My primary research interests involve exploring dynamics of power, inequalities, social justice, gender, ethnicity and socioeconomic level in the experience of aging, especially among those with illness. My research is guided by a theoretical perspective and methodological framework that includes sociological concepts such as the impact of othering/otherness, social construction of identities, insideness (physical and social environments), social participation and capital; determinants of health and illness (gender, ethnicity and socioeconomic level); psychological constructs that mediate health and illness (e.g. resilience, gerotranscendence).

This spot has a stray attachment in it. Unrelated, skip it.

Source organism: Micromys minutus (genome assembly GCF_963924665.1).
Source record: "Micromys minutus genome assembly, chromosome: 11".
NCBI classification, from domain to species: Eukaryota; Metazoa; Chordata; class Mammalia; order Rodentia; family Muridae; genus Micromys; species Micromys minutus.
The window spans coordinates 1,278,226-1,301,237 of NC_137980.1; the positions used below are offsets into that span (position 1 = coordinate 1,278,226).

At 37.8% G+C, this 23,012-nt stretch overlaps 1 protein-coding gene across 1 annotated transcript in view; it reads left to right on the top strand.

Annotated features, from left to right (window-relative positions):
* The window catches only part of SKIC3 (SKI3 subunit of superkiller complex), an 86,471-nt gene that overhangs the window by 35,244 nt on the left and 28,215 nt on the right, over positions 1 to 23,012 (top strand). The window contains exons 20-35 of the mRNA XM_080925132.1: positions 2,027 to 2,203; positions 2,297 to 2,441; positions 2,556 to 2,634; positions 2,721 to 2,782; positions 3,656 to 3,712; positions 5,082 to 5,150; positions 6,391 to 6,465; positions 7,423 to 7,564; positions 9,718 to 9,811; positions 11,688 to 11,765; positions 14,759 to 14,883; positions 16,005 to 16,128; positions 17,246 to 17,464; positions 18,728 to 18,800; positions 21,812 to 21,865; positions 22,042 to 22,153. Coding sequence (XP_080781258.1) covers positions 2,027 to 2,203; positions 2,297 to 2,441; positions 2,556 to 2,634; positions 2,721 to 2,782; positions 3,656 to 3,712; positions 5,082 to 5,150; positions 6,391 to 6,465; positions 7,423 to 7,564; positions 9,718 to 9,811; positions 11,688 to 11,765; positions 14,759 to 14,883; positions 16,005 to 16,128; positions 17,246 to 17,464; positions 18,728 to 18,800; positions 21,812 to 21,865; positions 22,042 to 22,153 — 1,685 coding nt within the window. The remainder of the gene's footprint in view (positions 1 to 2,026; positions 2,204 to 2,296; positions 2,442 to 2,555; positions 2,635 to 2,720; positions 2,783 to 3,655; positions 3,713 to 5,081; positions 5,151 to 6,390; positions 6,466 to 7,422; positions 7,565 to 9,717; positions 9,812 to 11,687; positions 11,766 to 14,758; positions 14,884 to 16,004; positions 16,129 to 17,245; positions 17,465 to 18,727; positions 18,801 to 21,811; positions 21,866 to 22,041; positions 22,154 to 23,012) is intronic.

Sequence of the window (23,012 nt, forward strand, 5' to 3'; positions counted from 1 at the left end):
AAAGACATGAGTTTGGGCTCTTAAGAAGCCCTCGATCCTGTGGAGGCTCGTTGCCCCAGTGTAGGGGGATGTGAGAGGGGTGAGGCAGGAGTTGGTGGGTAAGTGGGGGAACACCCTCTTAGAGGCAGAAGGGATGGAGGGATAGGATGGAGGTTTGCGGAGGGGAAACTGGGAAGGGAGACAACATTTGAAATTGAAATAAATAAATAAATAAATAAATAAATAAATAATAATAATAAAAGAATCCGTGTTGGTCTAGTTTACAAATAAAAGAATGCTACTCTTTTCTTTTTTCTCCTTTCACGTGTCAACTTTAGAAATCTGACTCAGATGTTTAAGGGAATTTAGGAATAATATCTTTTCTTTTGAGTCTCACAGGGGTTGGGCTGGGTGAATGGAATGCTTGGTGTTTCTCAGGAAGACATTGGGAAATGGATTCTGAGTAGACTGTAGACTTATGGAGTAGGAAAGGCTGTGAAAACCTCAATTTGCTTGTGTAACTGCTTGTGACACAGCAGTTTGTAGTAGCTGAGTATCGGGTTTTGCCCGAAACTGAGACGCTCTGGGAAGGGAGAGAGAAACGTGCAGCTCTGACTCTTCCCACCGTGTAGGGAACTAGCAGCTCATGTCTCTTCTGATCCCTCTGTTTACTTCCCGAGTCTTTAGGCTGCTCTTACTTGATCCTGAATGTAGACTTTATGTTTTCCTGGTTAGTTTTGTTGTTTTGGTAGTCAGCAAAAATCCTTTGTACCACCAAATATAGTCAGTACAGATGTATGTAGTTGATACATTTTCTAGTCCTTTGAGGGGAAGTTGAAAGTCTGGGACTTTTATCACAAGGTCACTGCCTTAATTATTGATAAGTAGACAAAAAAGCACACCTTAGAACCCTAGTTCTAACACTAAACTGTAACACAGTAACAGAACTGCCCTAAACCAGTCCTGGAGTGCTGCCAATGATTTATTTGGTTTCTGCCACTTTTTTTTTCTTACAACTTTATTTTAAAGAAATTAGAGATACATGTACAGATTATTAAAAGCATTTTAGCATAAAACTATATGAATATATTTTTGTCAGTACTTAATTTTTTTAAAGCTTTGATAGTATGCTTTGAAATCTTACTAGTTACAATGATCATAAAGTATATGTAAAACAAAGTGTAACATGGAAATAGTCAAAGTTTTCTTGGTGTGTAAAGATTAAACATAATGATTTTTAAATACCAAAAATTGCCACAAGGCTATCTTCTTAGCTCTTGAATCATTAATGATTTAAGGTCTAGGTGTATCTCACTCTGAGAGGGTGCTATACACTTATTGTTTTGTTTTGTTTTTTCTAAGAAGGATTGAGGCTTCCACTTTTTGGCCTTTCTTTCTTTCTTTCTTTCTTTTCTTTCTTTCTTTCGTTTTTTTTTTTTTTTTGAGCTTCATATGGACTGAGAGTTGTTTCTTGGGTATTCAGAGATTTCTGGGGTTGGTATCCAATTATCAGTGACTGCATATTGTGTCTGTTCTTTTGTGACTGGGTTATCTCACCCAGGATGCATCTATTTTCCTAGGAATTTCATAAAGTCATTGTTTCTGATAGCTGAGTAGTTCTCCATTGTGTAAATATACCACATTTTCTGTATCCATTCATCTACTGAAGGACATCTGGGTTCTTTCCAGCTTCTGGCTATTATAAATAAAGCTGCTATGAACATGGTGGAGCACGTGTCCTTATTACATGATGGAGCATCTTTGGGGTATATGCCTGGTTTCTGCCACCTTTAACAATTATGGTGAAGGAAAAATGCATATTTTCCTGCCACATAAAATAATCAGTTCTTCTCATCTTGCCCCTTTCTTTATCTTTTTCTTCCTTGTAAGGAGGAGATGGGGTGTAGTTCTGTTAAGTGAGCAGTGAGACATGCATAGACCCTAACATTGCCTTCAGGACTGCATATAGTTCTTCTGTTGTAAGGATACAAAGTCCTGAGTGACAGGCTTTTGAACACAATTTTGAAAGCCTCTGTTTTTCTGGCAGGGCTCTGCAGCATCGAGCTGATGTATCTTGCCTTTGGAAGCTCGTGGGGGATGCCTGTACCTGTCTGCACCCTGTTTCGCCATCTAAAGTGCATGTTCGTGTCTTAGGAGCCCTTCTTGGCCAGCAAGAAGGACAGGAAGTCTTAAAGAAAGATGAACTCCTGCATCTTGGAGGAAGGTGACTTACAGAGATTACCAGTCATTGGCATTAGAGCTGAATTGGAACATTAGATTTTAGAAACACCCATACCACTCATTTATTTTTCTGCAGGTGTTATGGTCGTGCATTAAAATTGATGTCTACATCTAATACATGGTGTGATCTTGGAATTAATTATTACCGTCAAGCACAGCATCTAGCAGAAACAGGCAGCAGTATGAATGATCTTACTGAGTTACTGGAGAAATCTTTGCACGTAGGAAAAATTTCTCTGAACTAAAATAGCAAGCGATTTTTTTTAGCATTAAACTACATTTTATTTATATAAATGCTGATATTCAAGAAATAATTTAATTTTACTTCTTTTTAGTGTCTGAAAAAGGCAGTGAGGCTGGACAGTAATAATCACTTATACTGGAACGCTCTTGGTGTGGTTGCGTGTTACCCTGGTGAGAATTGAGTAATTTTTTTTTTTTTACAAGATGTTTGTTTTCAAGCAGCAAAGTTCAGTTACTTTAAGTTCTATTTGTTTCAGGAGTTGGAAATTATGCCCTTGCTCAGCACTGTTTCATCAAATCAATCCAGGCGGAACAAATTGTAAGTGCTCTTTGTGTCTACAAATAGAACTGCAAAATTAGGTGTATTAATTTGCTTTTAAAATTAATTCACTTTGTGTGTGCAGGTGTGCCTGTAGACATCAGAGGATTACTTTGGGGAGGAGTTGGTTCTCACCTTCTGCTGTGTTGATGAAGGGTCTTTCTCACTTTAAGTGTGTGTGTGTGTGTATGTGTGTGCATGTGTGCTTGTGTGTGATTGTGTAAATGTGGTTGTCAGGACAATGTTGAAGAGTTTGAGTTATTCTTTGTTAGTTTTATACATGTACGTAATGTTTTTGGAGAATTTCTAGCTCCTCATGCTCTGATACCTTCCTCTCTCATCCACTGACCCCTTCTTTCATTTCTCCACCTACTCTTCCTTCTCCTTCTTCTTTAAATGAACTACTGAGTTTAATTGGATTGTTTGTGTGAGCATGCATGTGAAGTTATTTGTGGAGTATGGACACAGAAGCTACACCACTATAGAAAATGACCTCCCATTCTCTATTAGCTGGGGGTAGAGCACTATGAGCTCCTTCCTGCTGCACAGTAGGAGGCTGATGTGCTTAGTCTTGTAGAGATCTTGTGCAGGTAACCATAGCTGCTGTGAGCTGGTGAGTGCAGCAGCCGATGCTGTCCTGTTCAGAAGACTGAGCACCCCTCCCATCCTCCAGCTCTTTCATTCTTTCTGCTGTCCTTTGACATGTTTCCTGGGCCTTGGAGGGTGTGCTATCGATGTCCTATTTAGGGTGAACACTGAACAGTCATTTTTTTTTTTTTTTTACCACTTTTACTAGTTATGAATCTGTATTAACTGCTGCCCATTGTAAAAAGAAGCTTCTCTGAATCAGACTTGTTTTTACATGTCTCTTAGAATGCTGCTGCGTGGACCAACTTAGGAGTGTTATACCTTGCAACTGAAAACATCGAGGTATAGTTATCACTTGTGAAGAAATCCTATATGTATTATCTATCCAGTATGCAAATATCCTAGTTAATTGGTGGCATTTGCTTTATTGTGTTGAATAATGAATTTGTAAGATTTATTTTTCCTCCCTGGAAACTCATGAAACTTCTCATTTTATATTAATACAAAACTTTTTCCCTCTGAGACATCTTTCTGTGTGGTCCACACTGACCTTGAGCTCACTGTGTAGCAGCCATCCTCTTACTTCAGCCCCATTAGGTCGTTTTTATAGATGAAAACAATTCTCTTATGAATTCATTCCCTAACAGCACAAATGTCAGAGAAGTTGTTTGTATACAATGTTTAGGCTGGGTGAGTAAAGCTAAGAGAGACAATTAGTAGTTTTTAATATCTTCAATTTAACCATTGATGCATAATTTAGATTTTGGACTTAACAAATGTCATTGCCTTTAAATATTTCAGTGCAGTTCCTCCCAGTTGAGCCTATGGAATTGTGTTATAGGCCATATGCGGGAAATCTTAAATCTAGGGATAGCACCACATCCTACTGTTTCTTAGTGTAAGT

My dissertation explored successful aging among those traditionally ignored by successful aging research: individuals aging with illness. Using a mixed method (quantitative/qualitative) research design that embraced the voices of participants, interviews were conducted in person and online to ascertain self-reported psychological characteristics, physical health, successful aging, income adequacy, gender and demographiccharacteristics. Along with open ended questions and the use of validated scales, single item scales were developed to assess participant’s gender, quality of life, successful aging and self-reported health. The quantitative portion of the research examined the presence of and constructs associated with successful aging among those aging with illness using parametric and non-parametric techniques as appropriate (e.g. correlations; t-tests & Mann–Whitney U; linear regression & logistic regression).